Begley profits rise as boss languishes in jail

A fruit and vegetable distributor last year recorded pre-tax profits of almost €4,000 per week while the company’s boss languished in jail.

In March 2011, Paul Begley of Begley Brothers Ltd was jailed for six years for his role in a €1.6m garlic import duty scam.

Mr Begley was jailed after admitting labelling more than 1,000 tonnes of garlic as apples, which have a lower import tax rate.

In January, the Court of Criminal Appeal cut his term to two years, ruling that the landmark sentence was not proportionate to the crime.

Mr Begley, who resigned as a director in Jan 2012, was released from jail in March, and the family-owned firm continued to make profits.

The accounts show that the business recorded pre-tax profits of €203,533 — or €3,914 per week — in Mr Begley’s absence in the year to the end of Nov 26, 2012.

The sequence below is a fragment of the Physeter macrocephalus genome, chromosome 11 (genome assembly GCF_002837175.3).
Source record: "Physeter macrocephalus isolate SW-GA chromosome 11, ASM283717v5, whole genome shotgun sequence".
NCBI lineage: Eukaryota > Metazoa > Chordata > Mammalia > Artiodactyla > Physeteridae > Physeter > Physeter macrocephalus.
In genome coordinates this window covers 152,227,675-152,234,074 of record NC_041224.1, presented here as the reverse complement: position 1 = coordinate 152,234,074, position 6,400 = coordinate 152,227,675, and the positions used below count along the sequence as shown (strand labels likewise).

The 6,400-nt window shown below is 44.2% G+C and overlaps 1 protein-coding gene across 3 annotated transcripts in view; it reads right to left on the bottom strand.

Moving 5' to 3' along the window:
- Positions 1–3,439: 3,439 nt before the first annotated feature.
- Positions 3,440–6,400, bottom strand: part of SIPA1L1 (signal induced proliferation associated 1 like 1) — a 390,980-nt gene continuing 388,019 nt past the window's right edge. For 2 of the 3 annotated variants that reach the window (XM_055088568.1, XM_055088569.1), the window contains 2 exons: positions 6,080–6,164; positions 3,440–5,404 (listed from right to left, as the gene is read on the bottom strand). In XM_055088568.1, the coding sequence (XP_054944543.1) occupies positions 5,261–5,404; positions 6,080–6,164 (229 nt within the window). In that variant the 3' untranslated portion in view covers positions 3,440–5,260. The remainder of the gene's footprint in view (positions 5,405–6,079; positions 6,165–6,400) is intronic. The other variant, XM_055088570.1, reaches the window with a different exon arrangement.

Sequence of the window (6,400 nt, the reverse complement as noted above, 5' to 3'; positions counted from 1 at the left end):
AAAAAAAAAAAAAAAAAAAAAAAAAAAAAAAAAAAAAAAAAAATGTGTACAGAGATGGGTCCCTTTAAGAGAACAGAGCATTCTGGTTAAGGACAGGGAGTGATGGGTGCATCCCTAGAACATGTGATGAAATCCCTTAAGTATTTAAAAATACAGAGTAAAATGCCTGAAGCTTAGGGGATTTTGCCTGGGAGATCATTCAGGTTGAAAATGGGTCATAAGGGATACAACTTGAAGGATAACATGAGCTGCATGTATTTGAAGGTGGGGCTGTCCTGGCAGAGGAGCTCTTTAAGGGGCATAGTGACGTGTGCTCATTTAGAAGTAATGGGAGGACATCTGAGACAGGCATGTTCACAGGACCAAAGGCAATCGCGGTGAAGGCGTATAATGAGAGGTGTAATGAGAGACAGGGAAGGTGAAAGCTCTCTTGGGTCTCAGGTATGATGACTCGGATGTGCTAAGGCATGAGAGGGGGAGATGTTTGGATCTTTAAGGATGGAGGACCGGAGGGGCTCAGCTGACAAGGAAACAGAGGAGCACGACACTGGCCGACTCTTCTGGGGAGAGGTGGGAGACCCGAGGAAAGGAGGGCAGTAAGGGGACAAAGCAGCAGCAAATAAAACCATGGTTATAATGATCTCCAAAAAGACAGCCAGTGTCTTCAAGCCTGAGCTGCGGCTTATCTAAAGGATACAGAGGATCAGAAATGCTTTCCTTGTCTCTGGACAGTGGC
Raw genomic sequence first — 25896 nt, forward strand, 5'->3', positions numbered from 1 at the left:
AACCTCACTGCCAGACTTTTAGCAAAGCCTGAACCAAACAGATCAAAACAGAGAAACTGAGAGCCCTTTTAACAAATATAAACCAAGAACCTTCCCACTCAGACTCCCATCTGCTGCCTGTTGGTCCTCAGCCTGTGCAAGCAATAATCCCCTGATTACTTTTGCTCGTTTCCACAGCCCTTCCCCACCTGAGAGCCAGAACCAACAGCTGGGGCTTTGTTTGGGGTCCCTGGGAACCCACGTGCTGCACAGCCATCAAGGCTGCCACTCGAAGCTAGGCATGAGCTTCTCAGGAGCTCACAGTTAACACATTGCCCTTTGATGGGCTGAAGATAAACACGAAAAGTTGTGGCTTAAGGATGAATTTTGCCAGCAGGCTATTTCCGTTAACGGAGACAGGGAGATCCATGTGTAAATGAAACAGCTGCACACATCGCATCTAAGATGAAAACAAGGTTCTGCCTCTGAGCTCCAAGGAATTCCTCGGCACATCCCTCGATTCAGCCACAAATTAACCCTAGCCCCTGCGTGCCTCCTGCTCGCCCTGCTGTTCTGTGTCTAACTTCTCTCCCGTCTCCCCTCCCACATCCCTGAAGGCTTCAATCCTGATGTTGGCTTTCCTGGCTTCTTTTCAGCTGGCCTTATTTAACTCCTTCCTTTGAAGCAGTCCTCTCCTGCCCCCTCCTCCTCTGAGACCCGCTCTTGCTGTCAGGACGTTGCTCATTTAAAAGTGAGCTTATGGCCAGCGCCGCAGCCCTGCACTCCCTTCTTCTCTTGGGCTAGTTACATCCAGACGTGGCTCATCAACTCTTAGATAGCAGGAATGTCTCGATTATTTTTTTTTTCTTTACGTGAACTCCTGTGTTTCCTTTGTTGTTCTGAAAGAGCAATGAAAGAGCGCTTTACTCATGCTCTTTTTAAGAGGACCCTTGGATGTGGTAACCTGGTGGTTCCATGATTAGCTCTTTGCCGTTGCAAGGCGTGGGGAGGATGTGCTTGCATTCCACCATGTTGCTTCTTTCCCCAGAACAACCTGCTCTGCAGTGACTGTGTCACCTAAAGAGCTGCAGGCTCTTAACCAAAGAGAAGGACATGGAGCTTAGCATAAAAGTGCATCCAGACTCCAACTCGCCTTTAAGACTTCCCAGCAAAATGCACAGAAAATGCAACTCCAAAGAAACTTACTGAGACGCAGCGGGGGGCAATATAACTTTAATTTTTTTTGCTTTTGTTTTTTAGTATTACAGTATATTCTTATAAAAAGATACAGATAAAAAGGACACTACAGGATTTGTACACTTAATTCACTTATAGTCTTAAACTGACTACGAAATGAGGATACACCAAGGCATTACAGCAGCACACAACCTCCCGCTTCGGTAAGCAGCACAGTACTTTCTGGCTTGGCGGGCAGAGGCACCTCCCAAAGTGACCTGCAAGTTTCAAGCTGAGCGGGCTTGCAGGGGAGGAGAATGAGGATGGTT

The profit recorded last year represents a 19% drop in pre-tax profits of €252,499 recorded in 2011.

The firm recorded a 22% drop in revenues from €26.1m to €20.5m. New accounts show the fall in revenues and profits is attributable to the business reorganising last year, with trade and other assets transferred to new ventures, in which the group now has 50% interests.

The figures show average staff levels last year fell from 63 to 59, with staff costs rising from €1.69m to €2m. Directors’ remuneration came to €191,017, while non-cash depreciation costs totalled €143,419.


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